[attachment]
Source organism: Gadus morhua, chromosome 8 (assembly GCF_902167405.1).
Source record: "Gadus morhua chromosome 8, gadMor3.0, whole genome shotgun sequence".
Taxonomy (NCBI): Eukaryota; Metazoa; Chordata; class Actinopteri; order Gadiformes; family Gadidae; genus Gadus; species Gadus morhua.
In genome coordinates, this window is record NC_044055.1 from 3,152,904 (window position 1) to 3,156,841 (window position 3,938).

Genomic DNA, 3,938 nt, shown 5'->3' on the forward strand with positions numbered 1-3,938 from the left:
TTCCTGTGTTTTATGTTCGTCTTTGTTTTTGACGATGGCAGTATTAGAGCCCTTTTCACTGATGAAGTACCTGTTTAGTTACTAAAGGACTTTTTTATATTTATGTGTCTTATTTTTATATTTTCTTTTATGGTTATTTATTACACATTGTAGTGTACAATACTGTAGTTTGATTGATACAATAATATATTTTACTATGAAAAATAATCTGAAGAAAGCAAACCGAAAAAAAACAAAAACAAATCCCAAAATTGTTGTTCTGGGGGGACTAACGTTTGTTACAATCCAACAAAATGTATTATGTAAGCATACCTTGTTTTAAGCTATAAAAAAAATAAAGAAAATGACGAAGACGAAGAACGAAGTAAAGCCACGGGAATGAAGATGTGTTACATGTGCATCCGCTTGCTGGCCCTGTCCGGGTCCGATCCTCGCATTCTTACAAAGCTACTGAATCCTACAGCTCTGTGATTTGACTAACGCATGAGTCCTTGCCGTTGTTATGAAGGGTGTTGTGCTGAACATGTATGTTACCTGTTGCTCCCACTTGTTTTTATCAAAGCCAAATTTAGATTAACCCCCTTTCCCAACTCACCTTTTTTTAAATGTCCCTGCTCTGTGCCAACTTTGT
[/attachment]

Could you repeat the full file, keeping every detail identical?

Source organism: Gadus morhua, chromosome 8 (assembly GCF_902167405.1).
Source record: "Gadus morhua chromosome 8, gadMor3.0, whole genome shotgun sequence".
Taxonomy (NCBI): Eukaryota; Metazoa; Chordata; class Actinopteri; order Gadiformes; family Gadidae; genus Gadus; species Gadus morhua.
In genome coordinates, this window is record NC_044055.1 from 3,152,904 (window position 1) to 3,156,841 (window position 3,938).

Genomic DNA, 3,938 nt, shown 5'->3' on the forward strand with positions numbered 1-3,938 from the left:
TTCCTGTGTTTTATGTTCGTCTTTGTTTTTGACGATGGCAGTATTAGAGCCCTTTTCACTGATGAAGTACCTGTTTAGTTACTAAAGGACTTTTTTATATTTATGTGTCTTATTTTTATATTTTCTTTTATGGTTATTTATTACACATTGTAGTGTACAATACTGTAGTTTGATTGATACAATAATATATTTTACTATGAAAAATAATCTGAAGAAAGCAAACCGAAAAAAAACAAAAACAAATCCCAAAATTGTTGTTCTGGGGGGACTAACGTTTGTTACAATCCAACAAAATGTATTATGTAAGCATACCTTGTTTTAAGCTATAAAAAAAATAAAGAAAATGACGAAGACGAAGAACGAAGTAAAGCCACGGGAATGAAGATGTGTTACATGTGCATCCGCTTGCTGGCCCTGTCCGGGTCCGATCCTCGCATTCTTACAAAGCTACTGAATCCTACAGCTCTGTGATTTGACTAACGCATGAGTCCTTGCCGTTGTTATGAAGGGTGTTGTGCTGAACATGTATGTTACCTGTTGCTCCCACTTGTTTTTATCAAAGCCAAATTTAGATTAACCCCCTTTCCCAACTCACCTTTTTTTAAATGTCCCTGCTCTGTGCCAACTTTGT